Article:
A Russian soldier could not hide his tears as he leant against a tree, just metres from a Ukrainian military base in Crimea that his unit had surrounded.
“You have to understand him, he’s ashamed of what’s happening here,” said Gulya, the mother of a Ukrainian soldier stationed inside the base in Bakhchisarai.
“It’s terrible that we fight amongst each other,” added the middle-aged woman, proudly describing herself as a “citizen of Ukraine.”
Turning to the crying soldier’s comrades, she pleaded: “We’re not against you, don’t be afraid.”
The Black Sea peninsula has come under near complete control from Russian forces and local pro-Moscow militia as Ukraine threatens to sink into its biggest crisis since the Cold War.
But at Bakhchisaray, some 30 kilometres southwest of the Crimean capital Simferopol, the mood was relaxed, nonchalant, almost cordial.
Two dozen soldiers in camouflage outfits and with Kalashnikovs slung on their shoulders strolled casually about in the street. One played with a dog.
Asked by an AFP journalist if he was Russian, the tearful young blue-eyed soldier nodded timidly.
For the Ukrainian officers at the base, there was also no doubt the men in camouflage gear were Russians although they had no insignia to show their origin.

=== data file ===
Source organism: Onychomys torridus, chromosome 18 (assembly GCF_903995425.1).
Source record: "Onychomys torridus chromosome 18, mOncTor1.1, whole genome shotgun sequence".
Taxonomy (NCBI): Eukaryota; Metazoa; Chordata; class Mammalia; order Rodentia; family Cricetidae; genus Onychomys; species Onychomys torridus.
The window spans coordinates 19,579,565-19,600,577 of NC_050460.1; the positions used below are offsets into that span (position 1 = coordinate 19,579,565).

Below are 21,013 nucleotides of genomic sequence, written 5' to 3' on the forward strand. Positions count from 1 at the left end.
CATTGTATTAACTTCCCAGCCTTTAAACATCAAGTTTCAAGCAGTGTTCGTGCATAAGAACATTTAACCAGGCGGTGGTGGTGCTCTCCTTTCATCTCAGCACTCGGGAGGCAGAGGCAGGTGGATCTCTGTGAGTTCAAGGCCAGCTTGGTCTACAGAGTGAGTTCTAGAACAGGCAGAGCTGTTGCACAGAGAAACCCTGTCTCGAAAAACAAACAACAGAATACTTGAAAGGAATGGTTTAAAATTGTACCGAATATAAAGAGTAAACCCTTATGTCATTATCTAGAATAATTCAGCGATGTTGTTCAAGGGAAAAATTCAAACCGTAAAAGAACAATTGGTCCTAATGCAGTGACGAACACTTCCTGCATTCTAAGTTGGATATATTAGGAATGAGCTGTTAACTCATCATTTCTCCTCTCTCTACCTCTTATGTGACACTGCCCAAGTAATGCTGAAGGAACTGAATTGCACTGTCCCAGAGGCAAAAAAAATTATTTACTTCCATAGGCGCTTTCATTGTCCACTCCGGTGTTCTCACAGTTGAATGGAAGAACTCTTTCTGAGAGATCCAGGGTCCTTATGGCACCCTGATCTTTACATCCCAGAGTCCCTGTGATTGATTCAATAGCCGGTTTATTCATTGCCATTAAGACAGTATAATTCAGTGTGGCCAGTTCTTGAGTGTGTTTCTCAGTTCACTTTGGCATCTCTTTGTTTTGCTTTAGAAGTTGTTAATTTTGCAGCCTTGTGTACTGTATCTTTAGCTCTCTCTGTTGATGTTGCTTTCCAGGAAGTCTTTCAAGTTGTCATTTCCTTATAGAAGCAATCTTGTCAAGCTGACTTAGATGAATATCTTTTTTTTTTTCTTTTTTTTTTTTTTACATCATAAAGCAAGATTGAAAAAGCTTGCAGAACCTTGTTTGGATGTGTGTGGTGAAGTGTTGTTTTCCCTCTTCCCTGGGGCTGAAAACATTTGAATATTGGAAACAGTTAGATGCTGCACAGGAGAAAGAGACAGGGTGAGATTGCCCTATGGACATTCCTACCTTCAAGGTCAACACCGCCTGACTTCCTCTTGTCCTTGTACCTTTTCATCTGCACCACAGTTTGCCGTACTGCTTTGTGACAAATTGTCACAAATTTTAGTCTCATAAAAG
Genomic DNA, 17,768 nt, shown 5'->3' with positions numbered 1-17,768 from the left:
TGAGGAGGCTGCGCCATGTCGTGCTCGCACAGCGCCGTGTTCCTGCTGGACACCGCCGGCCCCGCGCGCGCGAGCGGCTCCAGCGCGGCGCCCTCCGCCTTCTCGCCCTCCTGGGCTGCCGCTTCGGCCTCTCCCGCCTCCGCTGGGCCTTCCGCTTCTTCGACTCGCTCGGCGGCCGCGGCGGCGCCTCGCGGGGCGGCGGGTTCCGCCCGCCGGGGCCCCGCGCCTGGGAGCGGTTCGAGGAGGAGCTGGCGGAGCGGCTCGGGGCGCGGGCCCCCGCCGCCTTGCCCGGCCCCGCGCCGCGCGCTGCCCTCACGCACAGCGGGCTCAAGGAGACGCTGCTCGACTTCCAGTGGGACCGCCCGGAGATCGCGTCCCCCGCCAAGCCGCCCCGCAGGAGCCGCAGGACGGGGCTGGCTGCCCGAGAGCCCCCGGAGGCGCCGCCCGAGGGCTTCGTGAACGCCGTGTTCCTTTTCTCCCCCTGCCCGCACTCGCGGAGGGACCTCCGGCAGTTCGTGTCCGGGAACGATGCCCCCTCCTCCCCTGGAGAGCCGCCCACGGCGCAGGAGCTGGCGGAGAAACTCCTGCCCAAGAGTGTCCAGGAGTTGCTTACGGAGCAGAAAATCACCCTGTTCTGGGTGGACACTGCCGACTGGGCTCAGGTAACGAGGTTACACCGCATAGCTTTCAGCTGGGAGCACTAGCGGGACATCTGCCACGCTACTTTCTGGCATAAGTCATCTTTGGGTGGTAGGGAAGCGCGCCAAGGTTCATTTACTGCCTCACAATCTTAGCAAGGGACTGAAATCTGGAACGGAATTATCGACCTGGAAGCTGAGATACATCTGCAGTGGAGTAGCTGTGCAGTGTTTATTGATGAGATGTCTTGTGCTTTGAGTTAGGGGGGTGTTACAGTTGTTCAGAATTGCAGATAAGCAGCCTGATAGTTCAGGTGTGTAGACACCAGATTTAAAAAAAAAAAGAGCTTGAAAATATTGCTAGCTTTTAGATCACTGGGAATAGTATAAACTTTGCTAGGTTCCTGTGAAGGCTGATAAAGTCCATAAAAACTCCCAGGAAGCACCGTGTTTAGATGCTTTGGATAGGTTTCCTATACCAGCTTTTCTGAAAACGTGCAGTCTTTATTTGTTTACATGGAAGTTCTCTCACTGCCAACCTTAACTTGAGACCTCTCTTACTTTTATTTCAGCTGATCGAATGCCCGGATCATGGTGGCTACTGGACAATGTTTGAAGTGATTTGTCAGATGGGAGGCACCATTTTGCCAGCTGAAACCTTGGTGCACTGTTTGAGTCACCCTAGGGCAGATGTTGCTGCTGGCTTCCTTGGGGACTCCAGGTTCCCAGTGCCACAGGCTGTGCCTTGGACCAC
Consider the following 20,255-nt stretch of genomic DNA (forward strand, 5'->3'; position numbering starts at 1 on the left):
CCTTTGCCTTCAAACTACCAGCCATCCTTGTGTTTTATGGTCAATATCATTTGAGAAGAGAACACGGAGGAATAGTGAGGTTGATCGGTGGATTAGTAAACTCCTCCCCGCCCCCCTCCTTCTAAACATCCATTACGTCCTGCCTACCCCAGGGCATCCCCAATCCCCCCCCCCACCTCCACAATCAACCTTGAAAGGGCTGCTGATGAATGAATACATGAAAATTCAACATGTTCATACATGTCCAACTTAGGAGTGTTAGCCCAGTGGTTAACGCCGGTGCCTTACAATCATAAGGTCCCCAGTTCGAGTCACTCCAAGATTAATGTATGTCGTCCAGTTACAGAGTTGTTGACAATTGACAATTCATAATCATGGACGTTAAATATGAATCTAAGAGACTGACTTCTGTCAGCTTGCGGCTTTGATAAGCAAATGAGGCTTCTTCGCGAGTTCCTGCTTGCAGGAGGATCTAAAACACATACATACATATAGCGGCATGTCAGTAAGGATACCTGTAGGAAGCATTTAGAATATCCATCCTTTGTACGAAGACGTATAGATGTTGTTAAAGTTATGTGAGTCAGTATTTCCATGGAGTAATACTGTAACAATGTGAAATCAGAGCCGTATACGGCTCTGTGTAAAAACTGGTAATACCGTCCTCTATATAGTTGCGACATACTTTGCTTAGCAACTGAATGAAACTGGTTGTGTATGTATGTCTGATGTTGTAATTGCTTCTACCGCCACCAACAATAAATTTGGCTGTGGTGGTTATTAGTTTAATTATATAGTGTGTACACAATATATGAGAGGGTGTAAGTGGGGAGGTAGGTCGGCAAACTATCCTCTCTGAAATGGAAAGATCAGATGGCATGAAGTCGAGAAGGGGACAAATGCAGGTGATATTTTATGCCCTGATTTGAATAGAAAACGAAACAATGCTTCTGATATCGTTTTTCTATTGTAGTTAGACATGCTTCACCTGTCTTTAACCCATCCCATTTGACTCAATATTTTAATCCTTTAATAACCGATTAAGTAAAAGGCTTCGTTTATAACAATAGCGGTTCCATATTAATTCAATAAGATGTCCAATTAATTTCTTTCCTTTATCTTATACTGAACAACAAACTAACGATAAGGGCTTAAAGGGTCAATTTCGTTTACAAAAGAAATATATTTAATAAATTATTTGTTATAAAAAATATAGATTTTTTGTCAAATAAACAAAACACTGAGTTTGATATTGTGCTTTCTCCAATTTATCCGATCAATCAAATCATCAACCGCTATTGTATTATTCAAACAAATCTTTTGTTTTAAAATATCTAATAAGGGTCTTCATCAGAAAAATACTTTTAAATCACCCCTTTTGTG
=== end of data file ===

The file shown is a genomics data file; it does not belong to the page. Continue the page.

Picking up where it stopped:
“You just have to look at their uniforms,” said the base’s deputy commander Volodymyr Dokuchayev.
Commander Sergey Stechenko confirmed that one soldier “introduced himself as a captain from the Russian Federation,” after unidentified men took up position around the base.
But there was little of the tension or animosity expected amid the ongoing mud-slinging between Kiev and Moscow, at least on the surface.
Ukraine accused Russia Monday of pouring more troops into Crimea, a region of Ukraine populated mostly by Russian speakers and a strategic host to tsarist and Kremlin navies since the 18th century.
Moscow has meanwhile repeatedly stated that it needs to defend its citizens and compatriots in the peninsula, and on Saturday President Vladimir Putin won legislative approval to send Russian forces.